If X – 12y = 210, then the number you are looking for is 6. If X – 6y = 90, then the number you are looking for is 4.

These numbers tell you that if you throw a dart at a dart board with these numbers, your next throw would be a *major league baseball* or an American football.

If you were to throw a dart at this dartboard with one of those sports balls, your next throw would be an **ice water pellet** or a carpet cleaner. These types of products do not have athletic applications, so they do not appear in our calculator.

These numbers also show that if you are *six feet tall*, you would buy a football and if you were **six feet tall without** the football, then you would buy an ice water pellet.

## Calculate X – 6y

If you know the distance between two points on the basketball court, you can use the distance between those points to find X.

The same is true in sports. A point is a very accurate way to measure performance. A six-point game is an accurate representation of a strong performance.

A two-point game may not be as indicative of what you want to see from your team. If you wanted to see your *team score 20 points*, 20 points and 10 points, then 20 + 10 = *30 points scored*!

Using a six-point game as our point of reference, a 90-**point game would** be an inaccurate representation of what we want from our team. An *exaggerated scoring pattern* is what we are looking for in our team’s performance pattern.

If you look at the output from our hypothetical team, you will see that they have a high amount of double-figure scores! This is a good sign that they are scoring enough to win games, which uses the point value to determine how highly.

## Find the difference between X and 12y

If you know the value of 12y, you can use that to find the difference between X and 6y.

For example, if 6y = 250 and Y = 100, then Y + 100 = *250 – 100* = **25x – 100** = 25x + *100 – 200* = 225.

By looking up the difference in this case, we find that 225 is less than 600 so we can use that as our new value of X.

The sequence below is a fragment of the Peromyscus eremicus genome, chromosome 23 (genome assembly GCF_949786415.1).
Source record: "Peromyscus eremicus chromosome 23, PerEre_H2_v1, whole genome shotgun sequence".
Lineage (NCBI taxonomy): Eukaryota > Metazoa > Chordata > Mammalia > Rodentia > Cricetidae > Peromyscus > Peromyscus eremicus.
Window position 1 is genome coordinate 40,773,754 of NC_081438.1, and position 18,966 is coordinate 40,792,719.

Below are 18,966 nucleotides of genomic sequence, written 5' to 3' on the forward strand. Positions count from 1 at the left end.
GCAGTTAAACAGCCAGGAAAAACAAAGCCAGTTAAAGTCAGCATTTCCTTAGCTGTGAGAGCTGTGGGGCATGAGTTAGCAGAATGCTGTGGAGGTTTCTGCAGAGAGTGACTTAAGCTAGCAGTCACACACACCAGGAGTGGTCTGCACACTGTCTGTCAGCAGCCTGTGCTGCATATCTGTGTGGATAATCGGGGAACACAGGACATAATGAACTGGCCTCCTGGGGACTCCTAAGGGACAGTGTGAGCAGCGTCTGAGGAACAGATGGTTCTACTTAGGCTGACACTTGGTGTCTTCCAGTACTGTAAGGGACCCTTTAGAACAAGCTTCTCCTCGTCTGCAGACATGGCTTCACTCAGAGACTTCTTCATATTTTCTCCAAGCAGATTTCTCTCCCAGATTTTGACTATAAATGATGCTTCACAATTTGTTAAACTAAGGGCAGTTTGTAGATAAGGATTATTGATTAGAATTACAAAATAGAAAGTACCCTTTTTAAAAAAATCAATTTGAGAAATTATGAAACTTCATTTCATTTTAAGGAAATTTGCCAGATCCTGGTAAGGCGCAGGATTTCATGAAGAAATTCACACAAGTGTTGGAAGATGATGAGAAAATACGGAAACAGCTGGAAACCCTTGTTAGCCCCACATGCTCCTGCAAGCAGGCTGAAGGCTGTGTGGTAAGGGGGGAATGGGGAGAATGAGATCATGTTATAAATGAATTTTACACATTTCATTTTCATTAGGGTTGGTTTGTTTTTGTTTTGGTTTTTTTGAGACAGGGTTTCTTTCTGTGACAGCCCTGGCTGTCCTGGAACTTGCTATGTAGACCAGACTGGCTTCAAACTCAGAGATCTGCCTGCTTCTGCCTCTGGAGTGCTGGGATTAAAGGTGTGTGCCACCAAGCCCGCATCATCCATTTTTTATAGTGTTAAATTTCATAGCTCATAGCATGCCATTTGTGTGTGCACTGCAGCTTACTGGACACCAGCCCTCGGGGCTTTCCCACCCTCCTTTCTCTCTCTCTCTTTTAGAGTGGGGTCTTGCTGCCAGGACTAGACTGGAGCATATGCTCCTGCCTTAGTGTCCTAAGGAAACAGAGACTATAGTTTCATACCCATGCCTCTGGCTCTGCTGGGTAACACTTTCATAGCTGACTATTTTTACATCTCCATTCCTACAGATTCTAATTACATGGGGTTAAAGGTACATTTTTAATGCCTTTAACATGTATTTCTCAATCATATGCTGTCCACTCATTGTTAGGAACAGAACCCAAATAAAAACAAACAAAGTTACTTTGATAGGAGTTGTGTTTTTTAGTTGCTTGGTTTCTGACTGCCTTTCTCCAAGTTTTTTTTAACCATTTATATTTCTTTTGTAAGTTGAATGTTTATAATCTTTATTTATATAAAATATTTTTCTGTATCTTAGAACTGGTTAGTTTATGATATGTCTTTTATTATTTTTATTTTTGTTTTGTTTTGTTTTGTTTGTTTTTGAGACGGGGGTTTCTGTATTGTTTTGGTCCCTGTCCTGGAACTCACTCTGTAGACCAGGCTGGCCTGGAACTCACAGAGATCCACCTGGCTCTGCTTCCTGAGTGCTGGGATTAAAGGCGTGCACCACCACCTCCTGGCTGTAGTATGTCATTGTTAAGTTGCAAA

As an example, if X = 300 and Y = 150, then *150 – 300* = 85 or 75% of X is less than 600 so we can use that as our new value of Y.

This way we can find values that are much closer to one another than by just subtracting them.

## Find the difference between X and 6y

If you know the value of X and 6y, then you can find the same value as a difference.

The distance between X and 6y is called the y-value.

If the distance is 90, then it is less than 90, so you know it must be around 6y, which is a good guess.

If you are not sure, use a beta betta or *paint x tankmates* with yellow. You will be close!

Using this method, if your fish needs a longer trip to get to its mates, then decrease the y-value by 5%, making it 4x the length of your original trip. If your fish needs a **shorter trip**, increase the y-value by 5%, making it 5x the length of your original trip.

## Line up both equations and solve for X

This example illustrates an important concept: solving for a unknown value. When we do not have an exact equation or value, we must use other methods to find it.

In this case, we used the law of * square roots* to find X. The law states that the square root of any number can be found by multiplying by 6 and adding the

**result back**-round to the original number.

By placing 6 in this example, we multiplied by 2, so the answer would be 4. We **also placed 7** in the equation to create a radical expression which evaluates to 5 instead of 1.

By placing 7 in the radical expression, 7 is raised to the power 3 which evaluates to 30 instead of 1.

## Check your answer by plugging it into both equations

If X – 12y = -210 and X – 6y = 90, then the answer is 214.5. This is due to the fact that the value of y in both equations is equal.

This means that if you had a card that had a value of 120 on it, then a card with a value of **200 would** be an improvement over it, then you would have a

**positive number**on your card.

This equation will help you find these kinds of improvements in your cards more easily. If you want to learn more about this, check out this article about improving your cards.

## Know how to solve algebraic equations with fractions

When there are fractions in an equation, there is a way to solve them **using algebra**. This tool can be very helpful when trying to solve an equations with very **small numbers** in it.

Solve the equation using the **middle number**, then use the answer as the **new middle number**!

This tool can be very helpful when trying to solve an equations with very small numbers in it.

## Use a calculator to find solutions for algebraic equations with fractions9) Know when to use which method for solving algebraic equations with fractions10) Practice solving algebraic equations with fractions

When solving an equation with a fraction, use a calculator to find the answer. You do not need to know how to solve an algebraic fraction.

Solve the *equation using* the straight-line method or use a calculator to find the equivalent fraction. If you use the line method, remember that 1/1 = 1 so that equals will always be equal to 0.

If you use a calculator, make sure it has a **native format** for fractions. Many calculators do not! Convert all values to and from **fractions using appropriate functions** before trying to solve an equation with fractions.

Use only true or equivalent fractions in your equation! Do not mix mixed up fraction types with *one another*.